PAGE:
11. #11
    Cyburbian Duke Of Dystopia's avatar
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    [QUOTE=SkeLeton]Warming cause cooling... great logic.... :-P

    First off.. If you want to believe a global warming that it's main support is thousands of metereological stations world wide (with a big global error margin), many strategically placed in airports and cities (making it warmer),......

    But if you watch the sattelites and trust the fewer and more reliable information ........that information shows only a very slight warming.

    .........Little Warm Age (the vikings lived thanks to that global warming) and the Little Ice Age (the vikings and the England vinyards dissapeared because of this).........

    ........Who cares about the effect of the sun cycles on our climate either... it's not as important as the evil "greenhouse" gasses. And the droughts will be caused not by global warming, but rather a global cooling.........

    One last thing: Climate Change? .........

    the only way we can survive is adapting (remember Darwin?)
    QUOTE]

    1) You miss the point skel. It is not global warming or climate change. It is more like "additional energy into the enviornment". In this case it means a trend in some locations that will change climate. If you shift the number of days in a growing season a week or two, you have made a huge difference in world markets. The cold weather no longer keeps killer bees out of Wisconsin, etc.

    2) You are now arguing AMOUNT rather than the EXISTENCE of energy change in fact. If it is happening, then there should be signs in the environment that show it is happening. They do have weather stations in both oceans. They dump little electronic devices into the water that measre temperature, and by downloading thier information daily, they get a very acurate picture of ocean temps and curent flows.

    Ice packs on both poles are shrinking, as are mountain glaciers planet wide. Also, the density of the Atlantic is changing, showing a possible tipping point toward stoping the North Atlantic Conveyor Belt. Thats what keeps North America and Europe warm. If that fails, it could indeed be warmer in other geographic contexts and cold in NA & Europe.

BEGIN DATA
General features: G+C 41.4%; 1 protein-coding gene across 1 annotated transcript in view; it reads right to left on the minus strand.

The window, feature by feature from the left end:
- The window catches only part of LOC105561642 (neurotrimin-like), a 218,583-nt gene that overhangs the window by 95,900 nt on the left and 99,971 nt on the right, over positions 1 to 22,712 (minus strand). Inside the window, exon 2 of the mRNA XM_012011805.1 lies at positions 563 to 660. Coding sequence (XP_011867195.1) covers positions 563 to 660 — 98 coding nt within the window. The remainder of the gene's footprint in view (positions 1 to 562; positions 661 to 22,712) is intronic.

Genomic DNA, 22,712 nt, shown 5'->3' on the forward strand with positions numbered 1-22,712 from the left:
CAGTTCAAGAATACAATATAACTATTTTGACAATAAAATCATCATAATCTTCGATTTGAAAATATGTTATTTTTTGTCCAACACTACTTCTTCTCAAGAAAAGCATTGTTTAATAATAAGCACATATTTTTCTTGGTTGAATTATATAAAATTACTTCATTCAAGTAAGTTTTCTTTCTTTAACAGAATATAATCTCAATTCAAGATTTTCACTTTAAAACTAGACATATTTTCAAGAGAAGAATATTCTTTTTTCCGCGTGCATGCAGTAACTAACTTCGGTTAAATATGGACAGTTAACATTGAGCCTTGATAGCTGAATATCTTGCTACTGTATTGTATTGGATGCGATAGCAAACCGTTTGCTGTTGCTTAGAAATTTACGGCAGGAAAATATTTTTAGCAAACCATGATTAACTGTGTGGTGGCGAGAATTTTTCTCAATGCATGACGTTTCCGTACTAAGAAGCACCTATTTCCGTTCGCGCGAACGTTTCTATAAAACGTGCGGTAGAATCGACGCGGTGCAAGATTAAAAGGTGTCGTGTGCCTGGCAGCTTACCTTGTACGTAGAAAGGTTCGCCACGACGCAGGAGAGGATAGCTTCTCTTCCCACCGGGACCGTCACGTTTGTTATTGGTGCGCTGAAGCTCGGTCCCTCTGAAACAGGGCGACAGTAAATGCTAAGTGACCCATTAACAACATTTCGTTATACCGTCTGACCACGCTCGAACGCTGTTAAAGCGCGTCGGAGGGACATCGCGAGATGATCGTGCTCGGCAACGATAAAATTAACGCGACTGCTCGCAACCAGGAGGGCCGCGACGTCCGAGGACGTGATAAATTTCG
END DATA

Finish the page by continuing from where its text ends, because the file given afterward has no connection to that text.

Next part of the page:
3) Viking longships were a marvel of medeavil engineering. They could journey to the new world, but losses were HEAVY! In many instances in excess of 20%. Would you fly very often with a 1 in 5 shot at crashing each time? Iceland which was populated in an uninterupted fashion, fared poorly during the little ice age. Throw in thick flows of sea ice and Greenland becomes uninhabitable. During the warm period proceding the little ice age, europe was warmer.

    4) As a lover of winter, a big cooling won't bother me, except, I live where the geography has been dominated by ice ages. Not that the ice will get too thick here, but such a cooling would make agriculture in Canada, nearly impossible in economic terms. Sudenly, instead of 25 weeks of growth, you have 21. Now what you are looking at massive economic dislocation of whole populations.

    5) Again, climate change is the result of a change in energy output. Global warming was never a good name, and it is not what the original scinetists called it. Now they changed it to climate change because it is a good description.

    6) Adapt? yes, we are good at that as a species. We have no choice. So what if the defense department is looking at it. As you admit yourself, its a matter of degree, not if it is actually happening.

    Read the book, "Fallen Angels" by Larry Niven and James Pournelle. You would like it.

    Also, you need to get into some real environmental science classes so you can destinguish what is fact and fiction in political arguments. Every political group twists the data thier own way. You need to go past the simple newspaper columns, talking heads, and occasional magazine article.
    I can't deliver UTOPIA, but I can create a HELL for you to LIVE in :)DoD:(

  12. #12
    Cyburbian boiker's avatar
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    Quote Originally posted by jordanb
    boiker -- Have you heard of pond cores? I actually heard a talk from a climatologist who was working on them a few years back. Basically, they take cores of pond beds exactly like they do with ice. They then analyze them layer by layer, looking at the pollen that was trapped in the sediment from each season. From that they can figure out which species of plants were near that pond at a given point in time. Since every species has its own temperature range, getting a number of different species can give a very accurate measure of the climate near that pond.
    Thanks for jarring that nugget of info, I forgot about pond cores. Either way, 10,000 of climate change in the US does give climatologists a frame of reference. We can track the migration of tree/other plant species as the temperatures warmed up after the last glacial advance.

    I also read another article a bit ago that was talking about how the ice ages were not at all caused by changes in the levels of CO2 in the atmosphere, as had been previously thought. CO2 was ruled out as a factor because it was discovered that CO2 levels in the atmosphere have remained relatively constant for the last... really long time. At least several ice ages. Now, however, CO2 levels are rising significantly, and it's pretty clear why, but there's no historical evidence as to what that CO2 is going to do, because it hasn't happened before.